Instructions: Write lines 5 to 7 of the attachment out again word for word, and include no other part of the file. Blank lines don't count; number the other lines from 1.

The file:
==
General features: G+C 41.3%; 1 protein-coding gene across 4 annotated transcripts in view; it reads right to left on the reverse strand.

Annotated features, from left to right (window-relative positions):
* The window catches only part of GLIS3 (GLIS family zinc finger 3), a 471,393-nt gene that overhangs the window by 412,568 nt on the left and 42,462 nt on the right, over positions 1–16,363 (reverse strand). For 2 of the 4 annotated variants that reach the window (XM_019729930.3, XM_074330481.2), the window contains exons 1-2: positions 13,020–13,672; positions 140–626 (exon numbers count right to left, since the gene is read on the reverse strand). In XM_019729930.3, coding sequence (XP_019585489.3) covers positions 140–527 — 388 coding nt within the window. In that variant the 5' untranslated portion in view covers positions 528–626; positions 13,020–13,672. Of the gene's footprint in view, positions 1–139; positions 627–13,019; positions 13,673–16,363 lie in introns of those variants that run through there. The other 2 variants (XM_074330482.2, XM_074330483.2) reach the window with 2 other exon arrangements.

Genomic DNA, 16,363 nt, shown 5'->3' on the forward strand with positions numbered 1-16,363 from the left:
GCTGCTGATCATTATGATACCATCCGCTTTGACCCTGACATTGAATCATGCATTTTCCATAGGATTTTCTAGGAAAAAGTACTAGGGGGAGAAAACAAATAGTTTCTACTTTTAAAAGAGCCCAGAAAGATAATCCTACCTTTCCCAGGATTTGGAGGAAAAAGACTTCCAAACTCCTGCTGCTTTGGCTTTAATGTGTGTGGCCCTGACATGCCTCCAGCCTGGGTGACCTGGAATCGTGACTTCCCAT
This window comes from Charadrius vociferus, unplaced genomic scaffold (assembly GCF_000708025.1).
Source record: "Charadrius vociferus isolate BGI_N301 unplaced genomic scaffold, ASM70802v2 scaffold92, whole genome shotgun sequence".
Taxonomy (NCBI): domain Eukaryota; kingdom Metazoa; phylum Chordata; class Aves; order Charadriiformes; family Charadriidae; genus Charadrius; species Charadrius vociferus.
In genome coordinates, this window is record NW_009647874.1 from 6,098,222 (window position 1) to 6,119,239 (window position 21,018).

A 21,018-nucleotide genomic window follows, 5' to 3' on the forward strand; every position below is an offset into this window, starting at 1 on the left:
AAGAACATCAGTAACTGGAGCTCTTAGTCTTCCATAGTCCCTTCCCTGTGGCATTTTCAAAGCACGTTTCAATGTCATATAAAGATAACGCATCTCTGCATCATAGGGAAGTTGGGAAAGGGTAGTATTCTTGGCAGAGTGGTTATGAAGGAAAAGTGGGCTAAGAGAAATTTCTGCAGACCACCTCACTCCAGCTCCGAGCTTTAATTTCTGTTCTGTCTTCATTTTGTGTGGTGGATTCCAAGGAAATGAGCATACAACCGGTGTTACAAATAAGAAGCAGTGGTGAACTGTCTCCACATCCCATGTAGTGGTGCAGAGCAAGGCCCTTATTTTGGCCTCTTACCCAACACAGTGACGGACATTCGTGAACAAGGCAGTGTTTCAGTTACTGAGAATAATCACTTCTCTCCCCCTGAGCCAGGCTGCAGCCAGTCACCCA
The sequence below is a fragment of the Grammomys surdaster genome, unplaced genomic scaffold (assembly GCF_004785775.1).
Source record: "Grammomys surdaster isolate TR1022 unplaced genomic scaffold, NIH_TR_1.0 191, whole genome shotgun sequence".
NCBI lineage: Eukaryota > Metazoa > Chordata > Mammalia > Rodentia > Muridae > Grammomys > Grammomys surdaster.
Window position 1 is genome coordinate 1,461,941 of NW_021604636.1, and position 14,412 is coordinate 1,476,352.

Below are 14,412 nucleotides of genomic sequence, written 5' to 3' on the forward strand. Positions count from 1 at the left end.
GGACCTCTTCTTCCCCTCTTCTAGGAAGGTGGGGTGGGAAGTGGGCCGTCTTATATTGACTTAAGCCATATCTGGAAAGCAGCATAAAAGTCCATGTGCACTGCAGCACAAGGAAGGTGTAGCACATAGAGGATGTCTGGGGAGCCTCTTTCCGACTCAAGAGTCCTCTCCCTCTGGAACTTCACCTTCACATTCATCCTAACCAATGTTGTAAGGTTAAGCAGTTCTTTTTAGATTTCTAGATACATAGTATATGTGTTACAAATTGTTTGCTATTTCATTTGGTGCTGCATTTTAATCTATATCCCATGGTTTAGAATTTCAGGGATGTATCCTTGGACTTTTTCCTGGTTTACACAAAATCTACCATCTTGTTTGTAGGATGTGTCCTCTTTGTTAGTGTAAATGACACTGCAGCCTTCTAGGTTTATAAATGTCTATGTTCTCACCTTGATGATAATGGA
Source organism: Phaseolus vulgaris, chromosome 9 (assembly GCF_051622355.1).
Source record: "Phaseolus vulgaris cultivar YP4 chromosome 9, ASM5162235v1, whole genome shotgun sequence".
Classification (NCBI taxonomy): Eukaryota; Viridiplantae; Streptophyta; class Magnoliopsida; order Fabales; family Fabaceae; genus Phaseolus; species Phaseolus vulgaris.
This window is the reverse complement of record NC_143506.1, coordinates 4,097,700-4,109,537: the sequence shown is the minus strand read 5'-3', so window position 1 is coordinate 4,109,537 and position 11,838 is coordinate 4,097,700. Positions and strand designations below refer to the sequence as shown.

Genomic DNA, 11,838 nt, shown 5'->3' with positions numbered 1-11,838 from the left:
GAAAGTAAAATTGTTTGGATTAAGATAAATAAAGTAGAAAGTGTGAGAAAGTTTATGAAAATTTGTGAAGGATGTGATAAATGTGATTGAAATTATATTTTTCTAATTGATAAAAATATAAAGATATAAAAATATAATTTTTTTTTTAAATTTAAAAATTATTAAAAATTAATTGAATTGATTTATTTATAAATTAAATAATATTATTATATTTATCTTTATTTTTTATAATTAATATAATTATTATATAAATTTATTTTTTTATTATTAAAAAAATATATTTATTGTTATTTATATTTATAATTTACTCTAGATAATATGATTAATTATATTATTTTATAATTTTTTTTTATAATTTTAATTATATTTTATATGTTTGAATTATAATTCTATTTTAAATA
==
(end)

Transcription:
GCTGCTGATCATTATGATACCATCCGCTTTGACCCTGACATTGAATCATGCATTTTCCATAGGATTTTCTAGGAAAAAGTACTAGGGGGAGAAAACAAATAGTTTCTACTTTTAAAAGAGCCCAGAAAGATAATCCTACCTTTCCCAGGATTTGGAGGAAAAAGACTTCCAAACTCCTGCTGCTTTGGCTTTAATGTGTGTGGCCCTGACATGCCTCCAGCCTGGGTGACCTGGAATCGTGACTTCCCAT
This window comes from Charadrius vociferus, unplaced genomic scaffold (assembly GCF_000708025.1).
Source record: "Charadrius vociferus isolate BGI_N301 unplaced genomic scaffold, ASM70802v2 scaffold92, whole genome shotgun sequence".